Pragmatic Conservatism

Edmund Burke and His American Heirs

  • Robert J. Lacey

Table of contents

  1. Front Matter
    Pages i-xi
  2. Robert J. Lacey
    Pages 1-17
  3. Robert J. Lacey
    Pages 19-61
  4. Robert J. Lacey
    Pages 63-107
  5. Robert J. Lacey
    Pages 109-155
  6. Robert J. Lacey
    Pages 157-195
  7. Robert J. Lacey
    Pages 197-225
  8. Robert J. Lacey
    Pages 227-238
  9. Back Matter
    Pages 239-255

About this book


This book is a study of pragmatic conservatism, an underappreciated tradition in modern American political thought, whose origins can be located in the ideas of Edmund Burke. Beginning with an exegesis of Burke's thought, it goes on to show how three twentieth-century thinkers who are not generally recognized as conservatives—Walter Lippmann, Reinhold Niebuhr, and Peter Viereck—carried on the Burkean tradition and adapted it to American democracy. Pragmatic conservatives posit that people, sinful by nature, require guidance from traditions that embody enduring truths wrought by past experience. Yet they also welcome incremental reform driven by established elites, judiciously departing from precedent when necessary. Mindful that truth is never absolute, they eschew ideology and caution against both bold political enterprises and stubborn apologies for the status quo. The book concludes by contrasting this more nuanced brand of conservatism with the radical version that emerged in the wake of the post-war Buckley revolution.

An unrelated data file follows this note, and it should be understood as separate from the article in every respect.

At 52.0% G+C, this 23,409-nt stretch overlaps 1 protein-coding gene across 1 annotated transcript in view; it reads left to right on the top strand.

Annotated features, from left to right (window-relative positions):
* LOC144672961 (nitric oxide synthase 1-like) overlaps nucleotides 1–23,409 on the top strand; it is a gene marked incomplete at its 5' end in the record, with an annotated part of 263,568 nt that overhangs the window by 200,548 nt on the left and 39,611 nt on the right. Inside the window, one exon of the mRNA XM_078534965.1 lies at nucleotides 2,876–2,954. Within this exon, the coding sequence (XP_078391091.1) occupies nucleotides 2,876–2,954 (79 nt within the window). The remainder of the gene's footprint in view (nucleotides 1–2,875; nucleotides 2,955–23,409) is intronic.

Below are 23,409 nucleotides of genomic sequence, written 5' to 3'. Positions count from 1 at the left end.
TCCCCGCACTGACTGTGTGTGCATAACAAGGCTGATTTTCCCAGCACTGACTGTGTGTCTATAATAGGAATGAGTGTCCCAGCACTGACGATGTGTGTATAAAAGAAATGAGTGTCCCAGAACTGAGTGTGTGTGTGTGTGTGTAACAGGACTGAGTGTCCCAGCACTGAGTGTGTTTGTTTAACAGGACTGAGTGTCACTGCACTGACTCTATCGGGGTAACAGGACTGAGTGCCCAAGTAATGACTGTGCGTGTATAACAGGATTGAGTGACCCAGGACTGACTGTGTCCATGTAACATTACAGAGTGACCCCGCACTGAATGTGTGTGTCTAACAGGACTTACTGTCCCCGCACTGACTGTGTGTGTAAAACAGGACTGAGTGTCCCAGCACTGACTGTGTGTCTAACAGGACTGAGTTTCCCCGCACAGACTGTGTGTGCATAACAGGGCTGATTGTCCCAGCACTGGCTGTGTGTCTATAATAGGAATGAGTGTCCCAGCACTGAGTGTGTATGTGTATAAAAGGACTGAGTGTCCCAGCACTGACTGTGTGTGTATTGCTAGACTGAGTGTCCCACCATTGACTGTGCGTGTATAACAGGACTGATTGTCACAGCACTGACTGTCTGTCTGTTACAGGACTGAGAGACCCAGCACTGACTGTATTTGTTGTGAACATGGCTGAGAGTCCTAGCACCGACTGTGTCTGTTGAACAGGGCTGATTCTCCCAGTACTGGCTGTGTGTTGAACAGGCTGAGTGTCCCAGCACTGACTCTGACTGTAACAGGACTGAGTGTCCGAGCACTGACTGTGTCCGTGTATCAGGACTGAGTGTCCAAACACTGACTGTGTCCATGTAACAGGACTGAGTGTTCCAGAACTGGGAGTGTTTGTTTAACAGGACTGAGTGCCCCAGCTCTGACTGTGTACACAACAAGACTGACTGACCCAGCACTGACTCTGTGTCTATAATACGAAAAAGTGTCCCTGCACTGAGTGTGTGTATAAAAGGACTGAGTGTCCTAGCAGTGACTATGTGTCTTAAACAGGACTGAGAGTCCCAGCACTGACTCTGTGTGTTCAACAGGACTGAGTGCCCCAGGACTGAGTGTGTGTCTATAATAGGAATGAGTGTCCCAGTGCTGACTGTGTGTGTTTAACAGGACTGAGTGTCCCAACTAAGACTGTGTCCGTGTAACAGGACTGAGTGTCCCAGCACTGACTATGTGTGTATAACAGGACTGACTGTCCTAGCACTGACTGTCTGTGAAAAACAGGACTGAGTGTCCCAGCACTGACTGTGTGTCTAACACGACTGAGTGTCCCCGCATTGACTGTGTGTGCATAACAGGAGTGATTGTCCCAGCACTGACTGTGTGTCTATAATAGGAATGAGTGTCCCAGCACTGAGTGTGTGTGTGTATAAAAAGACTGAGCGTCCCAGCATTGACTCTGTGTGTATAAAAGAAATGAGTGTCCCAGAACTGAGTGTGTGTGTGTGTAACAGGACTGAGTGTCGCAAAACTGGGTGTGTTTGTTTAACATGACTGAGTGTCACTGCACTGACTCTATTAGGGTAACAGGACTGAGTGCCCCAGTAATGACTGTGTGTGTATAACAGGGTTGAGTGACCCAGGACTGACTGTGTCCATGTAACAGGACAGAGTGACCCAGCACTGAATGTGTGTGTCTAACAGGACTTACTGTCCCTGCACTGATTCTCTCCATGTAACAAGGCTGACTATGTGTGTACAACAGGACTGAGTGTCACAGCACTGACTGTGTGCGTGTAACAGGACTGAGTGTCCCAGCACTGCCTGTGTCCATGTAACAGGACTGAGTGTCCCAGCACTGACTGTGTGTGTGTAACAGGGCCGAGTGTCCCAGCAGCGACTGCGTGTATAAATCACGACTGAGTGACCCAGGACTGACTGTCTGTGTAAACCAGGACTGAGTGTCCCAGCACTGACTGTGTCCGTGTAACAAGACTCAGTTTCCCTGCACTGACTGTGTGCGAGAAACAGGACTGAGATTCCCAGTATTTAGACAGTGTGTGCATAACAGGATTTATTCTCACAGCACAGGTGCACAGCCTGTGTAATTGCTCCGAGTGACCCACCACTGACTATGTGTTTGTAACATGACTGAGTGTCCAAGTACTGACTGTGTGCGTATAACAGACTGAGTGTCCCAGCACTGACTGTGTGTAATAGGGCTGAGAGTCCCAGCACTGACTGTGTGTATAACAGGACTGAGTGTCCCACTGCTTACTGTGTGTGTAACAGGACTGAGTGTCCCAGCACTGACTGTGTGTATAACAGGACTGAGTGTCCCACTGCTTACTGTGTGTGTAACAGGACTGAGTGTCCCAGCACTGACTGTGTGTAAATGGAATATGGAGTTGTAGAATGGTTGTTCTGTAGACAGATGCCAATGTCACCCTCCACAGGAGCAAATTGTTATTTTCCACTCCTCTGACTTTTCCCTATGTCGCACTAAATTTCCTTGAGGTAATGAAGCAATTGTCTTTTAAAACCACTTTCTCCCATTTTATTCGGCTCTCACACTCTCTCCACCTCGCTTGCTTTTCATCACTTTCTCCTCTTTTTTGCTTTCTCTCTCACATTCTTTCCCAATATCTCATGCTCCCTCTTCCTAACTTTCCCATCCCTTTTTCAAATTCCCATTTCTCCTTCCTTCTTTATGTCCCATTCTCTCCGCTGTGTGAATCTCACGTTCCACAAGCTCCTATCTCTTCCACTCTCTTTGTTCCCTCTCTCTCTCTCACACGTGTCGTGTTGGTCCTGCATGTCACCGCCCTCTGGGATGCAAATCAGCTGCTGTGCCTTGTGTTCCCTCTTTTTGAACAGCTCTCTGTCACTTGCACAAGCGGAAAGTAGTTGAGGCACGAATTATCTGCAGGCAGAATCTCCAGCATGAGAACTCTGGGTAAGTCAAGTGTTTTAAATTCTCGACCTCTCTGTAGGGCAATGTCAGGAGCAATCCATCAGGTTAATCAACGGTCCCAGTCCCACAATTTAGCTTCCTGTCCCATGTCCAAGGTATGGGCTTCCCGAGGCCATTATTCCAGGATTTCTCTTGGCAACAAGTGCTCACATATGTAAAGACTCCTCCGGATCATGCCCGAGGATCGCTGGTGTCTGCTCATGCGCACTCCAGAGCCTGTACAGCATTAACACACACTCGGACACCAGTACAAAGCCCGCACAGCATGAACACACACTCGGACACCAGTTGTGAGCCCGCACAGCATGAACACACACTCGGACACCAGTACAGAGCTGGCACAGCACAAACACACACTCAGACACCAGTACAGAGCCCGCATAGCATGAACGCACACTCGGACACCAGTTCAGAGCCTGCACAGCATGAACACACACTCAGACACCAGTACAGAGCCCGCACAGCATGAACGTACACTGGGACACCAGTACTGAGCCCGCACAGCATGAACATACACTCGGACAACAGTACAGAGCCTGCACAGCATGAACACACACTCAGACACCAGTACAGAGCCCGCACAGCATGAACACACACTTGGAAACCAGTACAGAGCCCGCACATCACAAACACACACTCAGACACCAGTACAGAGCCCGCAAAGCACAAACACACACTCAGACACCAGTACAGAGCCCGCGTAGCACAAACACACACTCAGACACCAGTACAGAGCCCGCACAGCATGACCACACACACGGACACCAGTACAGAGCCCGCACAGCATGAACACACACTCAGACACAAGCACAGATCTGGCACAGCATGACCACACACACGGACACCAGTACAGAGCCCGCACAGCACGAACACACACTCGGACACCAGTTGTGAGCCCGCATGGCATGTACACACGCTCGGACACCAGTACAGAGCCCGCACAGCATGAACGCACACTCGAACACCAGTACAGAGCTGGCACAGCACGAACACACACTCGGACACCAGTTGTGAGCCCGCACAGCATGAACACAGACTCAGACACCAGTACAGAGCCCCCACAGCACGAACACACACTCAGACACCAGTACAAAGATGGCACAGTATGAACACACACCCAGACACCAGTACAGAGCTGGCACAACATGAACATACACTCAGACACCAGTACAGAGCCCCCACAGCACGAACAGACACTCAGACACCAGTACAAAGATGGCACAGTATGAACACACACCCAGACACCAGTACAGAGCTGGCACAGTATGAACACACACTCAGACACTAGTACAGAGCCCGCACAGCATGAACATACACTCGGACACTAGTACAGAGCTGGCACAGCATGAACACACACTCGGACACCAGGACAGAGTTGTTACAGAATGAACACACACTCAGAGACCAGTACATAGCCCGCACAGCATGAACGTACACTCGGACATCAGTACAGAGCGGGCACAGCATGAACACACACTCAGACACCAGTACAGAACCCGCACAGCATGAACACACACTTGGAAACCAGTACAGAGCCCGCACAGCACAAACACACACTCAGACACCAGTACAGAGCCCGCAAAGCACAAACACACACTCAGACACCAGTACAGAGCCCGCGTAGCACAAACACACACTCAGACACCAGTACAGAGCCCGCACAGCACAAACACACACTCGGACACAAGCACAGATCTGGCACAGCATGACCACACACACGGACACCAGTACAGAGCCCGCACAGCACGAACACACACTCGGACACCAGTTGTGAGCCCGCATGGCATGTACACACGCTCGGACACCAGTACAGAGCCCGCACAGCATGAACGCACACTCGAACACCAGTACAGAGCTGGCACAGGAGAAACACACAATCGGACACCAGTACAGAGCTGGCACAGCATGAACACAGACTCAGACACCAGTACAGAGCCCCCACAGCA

Edmund Burke Walter Lippmann Reinhold Niebuhr Peter Viereck pragmatic conservatism modern American conservatism movement conservatism William F. Buckley

Authors and affiliations

  • Robert J. Lacey
    • 1
  1. 1.Iona CollegeNew RochelleUSA

Bibliographic information